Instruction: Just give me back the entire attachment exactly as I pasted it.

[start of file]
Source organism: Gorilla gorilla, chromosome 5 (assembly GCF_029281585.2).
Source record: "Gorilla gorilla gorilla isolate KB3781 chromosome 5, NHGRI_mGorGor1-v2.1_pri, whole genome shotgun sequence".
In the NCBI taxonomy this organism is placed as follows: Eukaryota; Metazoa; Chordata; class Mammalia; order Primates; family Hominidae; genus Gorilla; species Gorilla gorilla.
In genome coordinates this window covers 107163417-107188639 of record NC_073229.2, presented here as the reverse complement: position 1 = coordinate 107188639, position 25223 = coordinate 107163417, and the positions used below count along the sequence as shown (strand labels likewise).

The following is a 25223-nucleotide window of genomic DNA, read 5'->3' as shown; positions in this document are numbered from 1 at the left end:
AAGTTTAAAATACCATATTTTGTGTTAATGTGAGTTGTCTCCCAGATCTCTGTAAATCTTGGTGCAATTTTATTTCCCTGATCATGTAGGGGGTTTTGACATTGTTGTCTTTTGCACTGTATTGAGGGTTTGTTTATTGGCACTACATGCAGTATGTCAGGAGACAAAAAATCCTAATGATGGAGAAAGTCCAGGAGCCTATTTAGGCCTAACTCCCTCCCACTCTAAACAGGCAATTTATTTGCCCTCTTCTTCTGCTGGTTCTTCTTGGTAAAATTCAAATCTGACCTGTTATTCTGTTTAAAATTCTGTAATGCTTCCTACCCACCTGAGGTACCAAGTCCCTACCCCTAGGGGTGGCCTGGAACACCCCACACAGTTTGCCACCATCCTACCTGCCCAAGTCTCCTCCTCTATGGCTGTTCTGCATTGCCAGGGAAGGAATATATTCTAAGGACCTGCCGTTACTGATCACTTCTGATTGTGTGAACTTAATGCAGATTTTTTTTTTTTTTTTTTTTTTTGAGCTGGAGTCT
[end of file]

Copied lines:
Source organism: Gorilla gorilla, chromosome 5 (assembly GCF_029281585.2).
Source record: "Gorilla gorilla gorilla isolate KB3781 chromosome 5, NHGRI_mGorGor1-v2.1_pri, whole genome shotgun sequence".
In the NCBI taxonomy this organism is placed as follows: Eukaryota; Metazoa; Chordata; class Mammalia; order Primates; family Hominidae; genus Gorilla; species Gorilla gorilla.
In genome coordinates this window covers 107163417-107188639 of record NC_073229.2, presented here as the reverse complement: position 1 = coordinate 107188639, position 25223 = coordinate 107163417, and the positions used below count along the sequence as shown (strand labels likewise).

The following is a 25223-nucleotide window of genomic DNA, read 5'->3' as shown; positions in this document are numbered from 1 at the left end:
AAGTTTAAAATACCATATTTTGTGTTAATGTGAGTTGTCTCCCAGATCTCTGTAAATCTTGGTGCAATTTTATTTCCCTGATCATGTAGGGGGTTTTGACATTGTTGTCTTTTGCACTGTATTGAGGGTTTGTTTATTGGCACTACATGCAGTATGTCAGGAGACAAAAAATCCTAATGATGGAGAAAGTCCAGGAGCCTATTTAGGCCTAACTCCCTCCCACTCTAAACAGGCAATTTATTTGCCCTCTTCTTCTGCTGGTTCTTCTTGGTAAAATTCAAATCTGACCTGTTATTCTGTTTAAAATTCTGTAATGCTTCCTACCCACCTGAGGTACCAAGTCCCTACCCCTAGGGGTGGCCTGGAACACCCCACACAGTTTGCCACCATCCTACCTGCCCAAGTCTCCTCCTCTATGGCTGTTCTGCATTGCCAGGGAAGGAATATATTCTAAGGACCTGCCGTTACTGATCACTTCTGATTGTGTGAACTTAATGCAGATTTTTTTTTTTTTTTTTTTTTTTGAGCTGGAGTCT